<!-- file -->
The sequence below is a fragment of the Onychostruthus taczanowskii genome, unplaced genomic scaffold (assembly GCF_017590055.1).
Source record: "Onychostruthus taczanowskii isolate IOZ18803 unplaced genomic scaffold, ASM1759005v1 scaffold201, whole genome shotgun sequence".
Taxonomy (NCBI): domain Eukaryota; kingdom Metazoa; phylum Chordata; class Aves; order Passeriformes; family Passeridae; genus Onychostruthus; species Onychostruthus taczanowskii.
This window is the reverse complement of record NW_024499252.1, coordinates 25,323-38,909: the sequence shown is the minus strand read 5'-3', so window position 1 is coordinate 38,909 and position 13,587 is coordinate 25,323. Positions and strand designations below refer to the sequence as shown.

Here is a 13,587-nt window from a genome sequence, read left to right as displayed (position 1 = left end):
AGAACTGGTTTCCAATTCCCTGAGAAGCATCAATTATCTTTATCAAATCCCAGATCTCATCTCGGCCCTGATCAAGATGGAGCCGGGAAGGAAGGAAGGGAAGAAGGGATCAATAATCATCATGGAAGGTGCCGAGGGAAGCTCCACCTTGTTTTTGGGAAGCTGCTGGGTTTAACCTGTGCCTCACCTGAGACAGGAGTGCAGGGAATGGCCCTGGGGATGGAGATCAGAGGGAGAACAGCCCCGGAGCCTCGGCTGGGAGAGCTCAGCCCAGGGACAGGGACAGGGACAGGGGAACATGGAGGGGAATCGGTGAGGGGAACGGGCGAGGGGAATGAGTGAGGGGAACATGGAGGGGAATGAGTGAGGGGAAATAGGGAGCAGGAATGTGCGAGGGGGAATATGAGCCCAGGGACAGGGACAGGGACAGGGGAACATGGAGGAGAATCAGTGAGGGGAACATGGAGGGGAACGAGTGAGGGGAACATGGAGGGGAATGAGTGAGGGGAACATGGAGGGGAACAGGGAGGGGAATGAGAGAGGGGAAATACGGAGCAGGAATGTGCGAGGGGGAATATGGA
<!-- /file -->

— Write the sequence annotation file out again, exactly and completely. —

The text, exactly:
The sequence below is a fragment of the Onychostruthus taczanowskii genome, unplaced genomic scaffold (assembly GCF_017590055.1).
Source record: "Onychostruthus taczanowskii isolate IOZ18803 unplaced genomic scaffold, ASM1759005v1 scaffold201, whole genome shotgun sequence".
Taxonomy (NCBI): domain Eukaryota; kingdom Metazoa; phylum Chordata; class Aves; order Passeriformes; family Passeridae; genus Onychostruthus; species Onychostruthus taczanowskii.
This window is the reverse complement of record NW_024499252.1, coordinates 25,323-38,909: the sequence shown is the minus strand read 5'-3', so window position 1 is coordinate 38,909 and position 13,587 is coordinate 25,323. Positions and strand designations below refer to the sequence as shown.

Here is a 13,587-nt window from a genome sequence, read left to right as displayed (position 1 = left end):
AGAACTGGTTTCCAATTCCCTGAGAAGCATCAATTATCTTTATCAAATCCCAGATCTCATCTCGGCCCTGATCAAGATGGAGCCGGGAAGGAAGGAAGGGAAGAAGGGATCAATAATCATCATGGAAGGTGCCGAGGGAAGCTCCACCTTGTTTTTGGGAAGCTGCTGGGTTTAACCTGTGCCTCACCTGAGACAGGAGTGCAGGGAATGGCCCTGGGGATGGAGATCAGAGGGAGAACAGCCCCGGAGCCTCGGCTGGGAGAGCTCAGCCCAGGGACAGGGACAGGGACAGGGGAACATGGAGGGGAATCGGTGAGGGGAACGGGCGAGGGGAATGAGTGAGGGGAACATGGAGGGGAATGAGTGAGGGGAAATAGGGAGCAGGAATGTGCGAGGGGGAATATGAGCCCAGGGACAGGGACAGGGACAGGGGAACATGGAGGAGAATCAGTGAGGGGAACATGGAGGGGAACGAGTGAGGGGAACATGGAGGGGAATGAGTGAGGGGAACATGGAGGGGAACAGGGAGGGGAATGAGAGAGGGGAAATACGGAGCAGGAATGTGCGAGGGGGAATATGGA